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The Ecology of Tax Systems

Factors that Shape the Demand and Supply of Taxes

Vito Tanzi

This groundbreaking book analyzes how the ecology of taxation is fundamental for the success or failure of tax systems. It specifically focuses on the role of the ecological environment on taxation; the factors that determine the ecology of taxation; and how the ecology of taxation has changed and may continue to evolve. The implicit, important conclusion is that there are no permanent or universal optimal tax theories: all theories are related to this ecology.
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Factors that Shape the Demand and Supply of Taxes

Vito Tanzi

This book consists of twelve chapters all dealing with tax issues. Some are highly edited and, in some cases, shortened or lengthened versions of papers or seminars presented at various international seminars. Most of them have been significantly edited or rewritten to update them, to reduce repetitions, and to make them fit in a book. However, to allow the papers to stand on their own, so that they can be read individually, some inevitable repetition was left in the chapters.

Taxes are often analyzed by public finance experts for the impact that they have, or are supposed to have, on economic activities. Therefore, the direction of the causality and influence almost always goes from the taxes to the effects they may have on incentives, economic activities, or budgets even though it is recognized that business cycles can impact tax revenue. However, there are many influences that go in the opposite direction that are routinely ignored. The main objective of this book is to stress the latter influences, and to highlight the fact that tax systems are born and, during their existence, must live in a world that is continually changing, and that it is impacting them. As a consequence, the social and economic ecology of the world has a great impact on the tax systems. Tax systems operate in a changing world. There is, thus, a need to recognize this reality and also the need to make a greater effort to adapt the tax systems to the current ecology. This implies that there cannot be tax rules or tax systems that are assumed to be eternal, or tax rules that have universal applications.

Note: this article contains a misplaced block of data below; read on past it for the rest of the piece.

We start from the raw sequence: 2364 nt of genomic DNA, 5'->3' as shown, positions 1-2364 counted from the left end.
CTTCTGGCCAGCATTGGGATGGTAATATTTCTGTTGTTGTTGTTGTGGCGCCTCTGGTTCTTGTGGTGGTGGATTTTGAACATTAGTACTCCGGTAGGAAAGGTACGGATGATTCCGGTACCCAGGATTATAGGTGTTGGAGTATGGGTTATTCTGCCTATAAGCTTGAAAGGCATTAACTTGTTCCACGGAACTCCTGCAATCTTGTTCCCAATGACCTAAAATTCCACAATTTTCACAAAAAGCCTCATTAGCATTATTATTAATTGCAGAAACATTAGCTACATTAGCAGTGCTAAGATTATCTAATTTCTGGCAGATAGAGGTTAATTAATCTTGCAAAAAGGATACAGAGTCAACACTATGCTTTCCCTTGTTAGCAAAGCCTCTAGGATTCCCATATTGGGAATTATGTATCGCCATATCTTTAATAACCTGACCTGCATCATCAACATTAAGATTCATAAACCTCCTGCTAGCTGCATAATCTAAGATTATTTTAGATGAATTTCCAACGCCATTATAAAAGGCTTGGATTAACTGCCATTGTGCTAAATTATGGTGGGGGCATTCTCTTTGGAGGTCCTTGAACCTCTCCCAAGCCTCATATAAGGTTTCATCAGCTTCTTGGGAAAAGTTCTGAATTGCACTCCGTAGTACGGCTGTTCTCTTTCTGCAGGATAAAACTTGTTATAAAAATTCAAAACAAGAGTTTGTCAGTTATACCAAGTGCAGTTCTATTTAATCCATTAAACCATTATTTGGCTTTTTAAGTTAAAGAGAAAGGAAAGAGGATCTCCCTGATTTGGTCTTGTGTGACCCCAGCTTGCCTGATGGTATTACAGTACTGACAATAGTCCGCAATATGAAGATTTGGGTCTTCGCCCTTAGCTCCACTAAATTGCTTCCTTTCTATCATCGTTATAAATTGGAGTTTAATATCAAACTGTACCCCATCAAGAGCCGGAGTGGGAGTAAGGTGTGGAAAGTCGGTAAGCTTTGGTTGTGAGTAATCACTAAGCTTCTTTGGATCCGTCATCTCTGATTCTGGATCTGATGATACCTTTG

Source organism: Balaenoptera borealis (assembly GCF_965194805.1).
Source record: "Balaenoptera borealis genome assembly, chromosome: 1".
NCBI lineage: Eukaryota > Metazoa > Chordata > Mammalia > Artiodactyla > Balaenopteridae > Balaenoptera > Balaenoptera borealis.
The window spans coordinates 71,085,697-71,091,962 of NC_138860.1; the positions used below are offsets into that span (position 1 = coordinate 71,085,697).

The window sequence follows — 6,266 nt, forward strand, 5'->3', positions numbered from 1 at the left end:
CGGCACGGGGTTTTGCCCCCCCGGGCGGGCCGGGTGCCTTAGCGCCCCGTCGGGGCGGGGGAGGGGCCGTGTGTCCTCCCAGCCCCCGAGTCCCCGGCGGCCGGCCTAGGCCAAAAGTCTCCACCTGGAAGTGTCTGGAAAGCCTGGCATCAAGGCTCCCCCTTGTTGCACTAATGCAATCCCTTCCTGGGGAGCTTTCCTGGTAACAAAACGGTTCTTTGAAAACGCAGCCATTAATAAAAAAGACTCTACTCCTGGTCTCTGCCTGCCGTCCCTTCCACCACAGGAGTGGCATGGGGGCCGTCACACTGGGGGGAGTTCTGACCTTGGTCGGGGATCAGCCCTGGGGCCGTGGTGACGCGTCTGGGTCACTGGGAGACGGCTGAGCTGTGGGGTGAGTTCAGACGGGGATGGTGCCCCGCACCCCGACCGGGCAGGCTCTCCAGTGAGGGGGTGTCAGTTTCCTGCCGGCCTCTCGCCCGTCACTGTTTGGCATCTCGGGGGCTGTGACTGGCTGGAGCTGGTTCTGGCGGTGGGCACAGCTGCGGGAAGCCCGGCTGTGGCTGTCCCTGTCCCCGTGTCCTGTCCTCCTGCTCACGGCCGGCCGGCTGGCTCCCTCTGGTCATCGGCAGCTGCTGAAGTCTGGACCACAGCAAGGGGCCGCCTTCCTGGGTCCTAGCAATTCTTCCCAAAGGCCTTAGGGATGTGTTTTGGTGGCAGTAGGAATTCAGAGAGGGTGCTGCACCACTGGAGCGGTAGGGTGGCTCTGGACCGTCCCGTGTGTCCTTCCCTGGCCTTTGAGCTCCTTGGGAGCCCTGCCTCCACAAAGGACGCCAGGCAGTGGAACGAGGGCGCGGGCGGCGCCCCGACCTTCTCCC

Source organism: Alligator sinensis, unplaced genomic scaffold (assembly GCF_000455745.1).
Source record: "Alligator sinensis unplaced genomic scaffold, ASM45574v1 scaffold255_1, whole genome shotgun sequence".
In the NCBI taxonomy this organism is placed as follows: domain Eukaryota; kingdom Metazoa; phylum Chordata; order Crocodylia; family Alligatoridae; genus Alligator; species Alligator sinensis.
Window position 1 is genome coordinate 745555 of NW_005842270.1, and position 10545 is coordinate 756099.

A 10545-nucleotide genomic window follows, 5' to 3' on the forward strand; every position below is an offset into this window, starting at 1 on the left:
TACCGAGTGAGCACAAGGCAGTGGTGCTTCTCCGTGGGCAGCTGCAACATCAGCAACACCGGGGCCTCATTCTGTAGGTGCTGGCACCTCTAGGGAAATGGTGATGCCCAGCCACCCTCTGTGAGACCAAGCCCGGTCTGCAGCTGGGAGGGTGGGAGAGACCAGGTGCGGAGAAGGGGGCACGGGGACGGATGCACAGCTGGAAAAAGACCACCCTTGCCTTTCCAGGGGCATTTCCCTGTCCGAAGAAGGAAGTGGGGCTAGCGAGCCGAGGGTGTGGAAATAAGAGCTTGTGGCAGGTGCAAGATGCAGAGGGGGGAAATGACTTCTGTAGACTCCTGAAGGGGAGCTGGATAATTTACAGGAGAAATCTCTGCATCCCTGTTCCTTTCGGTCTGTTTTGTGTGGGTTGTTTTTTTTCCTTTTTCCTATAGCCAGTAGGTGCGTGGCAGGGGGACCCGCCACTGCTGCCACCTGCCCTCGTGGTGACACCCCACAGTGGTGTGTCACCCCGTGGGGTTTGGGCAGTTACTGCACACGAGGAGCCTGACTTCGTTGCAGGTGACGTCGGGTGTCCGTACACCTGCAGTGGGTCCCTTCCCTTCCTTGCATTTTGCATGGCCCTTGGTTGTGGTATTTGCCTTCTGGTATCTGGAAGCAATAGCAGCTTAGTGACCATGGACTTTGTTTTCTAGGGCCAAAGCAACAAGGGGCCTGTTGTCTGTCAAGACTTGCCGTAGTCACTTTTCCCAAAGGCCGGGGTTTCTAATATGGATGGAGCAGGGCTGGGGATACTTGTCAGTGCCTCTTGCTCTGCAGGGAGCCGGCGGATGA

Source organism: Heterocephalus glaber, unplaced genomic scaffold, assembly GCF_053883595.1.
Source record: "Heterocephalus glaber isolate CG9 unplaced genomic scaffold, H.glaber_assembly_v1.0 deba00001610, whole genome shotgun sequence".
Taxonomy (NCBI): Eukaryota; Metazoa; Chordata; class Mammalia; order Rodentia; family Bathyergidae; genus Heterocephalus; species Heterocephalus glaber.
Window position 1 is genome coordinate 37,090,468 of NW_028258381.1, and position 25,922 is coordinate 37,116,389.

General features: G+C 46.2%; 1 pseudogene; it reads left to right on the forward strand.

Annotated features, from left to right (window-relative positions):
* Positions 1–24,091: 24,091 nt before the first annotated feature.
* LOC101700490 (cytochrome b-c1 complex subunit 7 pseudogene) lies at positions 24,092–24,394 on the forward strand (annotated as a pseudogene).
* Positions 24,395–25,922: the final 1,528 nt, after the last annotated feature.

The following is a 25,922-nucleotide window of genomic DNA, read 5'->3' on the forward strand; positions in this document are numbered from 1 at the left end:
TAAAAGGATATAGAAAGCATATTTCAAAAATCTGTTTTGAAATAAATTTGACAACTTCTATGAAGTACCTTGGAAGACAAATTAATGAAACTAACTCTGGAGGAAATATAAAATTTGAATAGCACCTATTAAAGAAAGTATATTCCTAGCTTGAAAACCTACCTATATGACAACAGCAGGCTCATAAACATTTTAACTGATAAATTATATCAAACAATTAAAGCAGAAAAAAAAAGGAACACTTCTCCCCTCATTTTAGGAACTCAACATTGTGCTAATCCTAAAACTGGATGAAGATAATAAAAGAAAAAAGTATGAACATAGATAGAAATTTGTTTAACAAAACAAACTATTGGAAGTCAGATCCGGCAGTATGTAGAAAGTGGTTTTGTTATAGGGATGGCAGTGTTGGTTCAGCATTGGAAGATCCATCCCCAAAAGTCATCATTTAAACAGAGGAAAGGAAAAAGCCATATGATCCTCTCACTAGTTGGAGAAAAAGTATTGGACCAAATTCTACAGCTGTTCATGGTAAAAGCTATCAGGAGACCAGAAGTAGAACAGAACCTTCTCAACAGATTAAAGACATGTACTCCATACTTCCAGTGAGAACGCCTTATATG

The above statement has strong implications for theories of taxation (optimal or otherwise) that, at times, seem to ignore, or to be detached from, the social and economic ecology of the world. There has been remarkably little tax literature that has related taxes to the ecology in which they operate, except for rather trivial comments about the impact of economic underdevelopment on tax systems. The more frequently the ecology in which tax systems operate changes, the more frequent must be the adaptation and the revision of the tax systems. There are also implicit lessons about the danger of copying the systems of other countries, or of not adjusting the tax systems for changing ecologies.

The influences that may require changes may come from the demand side of taxation or from the supply side of it. The demand side is connected with the desire on the part of governments and societies for higher or lower tax revenue, or for different tax structures and tax incidence. There are, however, also strong influences that come from the supply side. They may make it more or less difficult for governments to introduce tax changes that they desire. Some of these supply-side influences are identified in the chapters of this book.

The ecology of taxation is likely to be influenced by (a) changing views about the desired economic role of the state; (b) the changing structure of the economy over the years; (c) the changing economic relations with other countries, which would include globalization; (d) the technology of taxes, which may lead to the discovery of new taxes or to new ways of collecting taxes; and (e) possibly by other developments, including economic fluctuations and the occasional emergence of bubbles. The chapters in this book discuss some of these influences and provide various examples. They do it in an informal way.

Because of the above reasons, we cannot have tax theories that ignore the ecology of taxation, or that do not change to reflect new ecological developments. Public finance textbooks and the technical literature on taxation should pay more attention to this aspect. The topics discussed in this book should be seen as signposts that hopefully will suggest, to young scholars looking for new research topics in public finance, where taxation could benefit from some research. This is a relatively unexplored area.